News / Middle East

    Deal Emerging on Mideast Talks Extension

    Israeli protesters hold posters demanding the release of Jonathan Pollard, a Jewish American who was jailed for life in 1987 on charges of spying on the United States, as they stand outside the U.S. embassy, Tel Aviv, Israel, June 19, 2011.
    Israeli protesters hold posters demanding the release of Jonathan Pollard, a Jewish American who was jailed for life in 1987 on charges of spying on the United States, as they stand outside the U.S. embassy, Tel Aviv, Israel, June 19, 2011.
    VOA News
    Officials close to the Mideast peace talks say an agreement is emerging that would extend negotiations through 2015 in exchange for the release of an American convicted of spying for Israel in 1987.

    The deal would also include the release of hundreds of Palestinian prisoners and a partial freeze on construction of Jewish settlements in the West Bank.

    U.S. Secretary of State John Kerry and Israeli Prime Minister Benjamin Netanyahu hammered out details of the plan Tuesday, during their second set of talks in as many days.

    Kerry, who also met with Palestinian negotiators, will return to Israel and Ramallah for further talks on Wednesday.

    Under the proposed deal, Jonathan Pollard, a civilian intelligence analyst for the U.S. Navy, would be released before the Jewish holiday of Passover, which begins in mid-April.

    A Jewish American who was granted Israeli citizenship while he was in prison in 1995, Pollard gave thousands of classified documents to his Israeli handlers. He was arrested in 1985 after unsuccessfully seeking refuge at the Israeli embassy in Washington.

    Pollard pleaded guilty to leaking classified documents to Israel and received a life sentence. U.S. President Barack Obama and his predecessors have previously refused to release him, despite pleas from Israeli leaders.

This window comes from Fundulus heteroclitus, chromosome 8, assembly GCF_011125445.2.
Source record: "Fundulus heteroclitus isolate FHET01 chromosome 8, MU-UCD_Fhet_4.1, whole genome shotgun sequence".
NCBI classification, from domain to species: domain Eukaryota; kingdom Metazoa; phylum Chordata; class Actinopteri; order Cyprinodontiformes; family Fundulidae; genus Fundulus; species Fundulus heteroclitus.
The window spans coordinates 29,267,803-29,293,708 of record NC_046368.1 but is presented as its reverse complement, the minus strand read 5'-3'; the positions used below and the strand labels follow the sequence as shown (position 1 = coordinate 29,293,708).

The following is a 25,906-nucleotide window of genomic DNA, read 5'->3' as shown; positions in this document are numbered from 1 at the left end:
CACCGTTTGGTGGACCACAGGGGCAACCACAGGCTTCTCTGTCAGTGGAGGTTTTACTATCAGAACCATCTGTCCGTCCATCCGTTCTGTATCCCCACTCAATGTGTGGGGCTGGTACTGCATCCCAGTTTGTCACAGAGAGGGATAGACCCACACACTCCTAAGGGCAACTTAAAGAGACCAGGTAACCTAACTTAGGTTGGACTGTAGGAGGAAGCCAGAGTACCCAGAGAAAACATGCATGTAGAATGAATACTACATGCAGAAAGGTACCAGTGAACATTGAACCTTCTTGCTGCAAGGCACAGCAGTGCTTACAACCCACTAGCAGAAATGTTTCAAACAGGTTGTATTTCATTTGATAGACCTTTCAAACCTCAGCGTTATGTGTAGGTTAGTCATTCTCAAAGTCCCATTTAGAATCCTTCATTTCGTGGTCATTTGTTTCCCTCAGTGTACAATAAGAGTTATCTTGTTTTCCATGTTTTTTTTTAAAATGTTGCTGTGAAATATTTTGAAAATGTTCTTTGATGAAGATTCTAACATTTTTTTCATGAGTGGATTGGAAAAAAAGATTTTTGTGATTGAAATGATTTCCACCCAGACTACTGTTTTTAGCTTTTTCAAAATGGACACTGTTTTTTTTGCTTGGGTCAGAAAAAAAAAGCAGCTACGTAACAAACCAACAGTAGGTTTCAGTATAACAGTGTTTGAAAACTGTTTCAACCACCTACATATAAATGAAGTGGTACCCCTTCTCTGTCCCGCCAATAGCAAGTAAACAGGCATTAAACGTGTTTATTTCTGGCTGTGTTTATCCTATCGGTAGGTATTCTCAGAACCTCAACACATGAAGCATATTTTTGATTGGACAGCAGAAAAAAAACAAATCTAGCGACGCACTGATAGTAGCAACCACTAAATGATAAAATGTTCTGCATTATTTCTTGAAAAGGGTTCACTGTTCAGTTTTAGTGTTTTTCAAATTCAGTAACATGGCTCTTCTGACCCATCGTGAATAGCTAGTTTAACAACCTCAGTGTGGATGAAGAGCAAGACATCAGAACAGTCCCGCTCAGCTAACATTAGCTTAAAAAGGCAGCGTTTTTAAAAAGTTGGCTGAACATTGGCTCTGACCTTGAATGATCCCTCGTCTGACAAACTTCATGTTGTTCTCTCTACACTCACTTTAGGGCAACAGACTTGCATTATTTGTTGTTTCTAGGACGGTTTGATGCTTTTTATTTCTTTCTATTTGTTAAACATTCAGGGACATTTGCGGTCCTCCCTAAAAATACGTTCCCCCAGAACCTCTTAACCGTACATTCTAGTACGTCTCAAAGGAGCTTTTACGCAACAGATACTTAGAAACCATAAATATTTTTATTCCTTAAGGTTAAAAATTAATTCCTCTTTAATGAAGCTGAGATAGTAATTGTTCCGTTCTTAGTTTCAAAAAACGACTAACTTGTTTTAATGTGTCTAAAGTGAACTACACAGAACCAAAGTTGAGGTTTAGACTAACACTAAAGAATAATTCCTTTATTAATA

In exchange for his release, Israel would free a fourth group of long-serving Palestinian prisoners, including 14 Arab Israelis whose release is deeply controversial in Israel, as well as 400 other Palestinians who have not been convicted of killing Israelis.

    Israel would also agree to "adopt a policy of restraint" in building West Bank settlements. Sources say the limited freeze would not include East Jerusalem, private construction or the building of public institutions.

    Palestinian leaders were cool to the emerging proposal, saying it fell far short of their demands for a complete halt to settlement construction and freedom for 1,000 prisoners of their choosing.

    The prisoner releases are part of the pact that brought Israelis and Palestinians back to the negotiating table for a nine-month period beginning last July.

    The parties involved in the peace effort have not publicly discussed the details of the negotiations, but there has been little visible progress on narrowing gaps on major issues. These include the status of Jerusalem, the fate of Palestinian refugees, borders and security.

    Some information for this report comes from AP, AFP and Reuters.

    You May Like

    Chechen Suspected in Istanbul Attack, but Questions Remain

    Turkish sources say North Caucasus militants involved in bombing at Ataturk airport, but name of at least one alleged attacker raises doubts

    With Johnson Out, Can a New ‘Margaret Thatcher’ Save Britain?

    Contest to replace David Cameron as Britain’s prime minister started in earnest Thursday with top candidates outlining strategy to deal with Brexit fallout

    US Finds Progress Slow Against Human Trafficking in Africa

    Africa continues to be a major source and destination for human trafficking of all kinds -- from forced labor to sexual slavery, says State Department report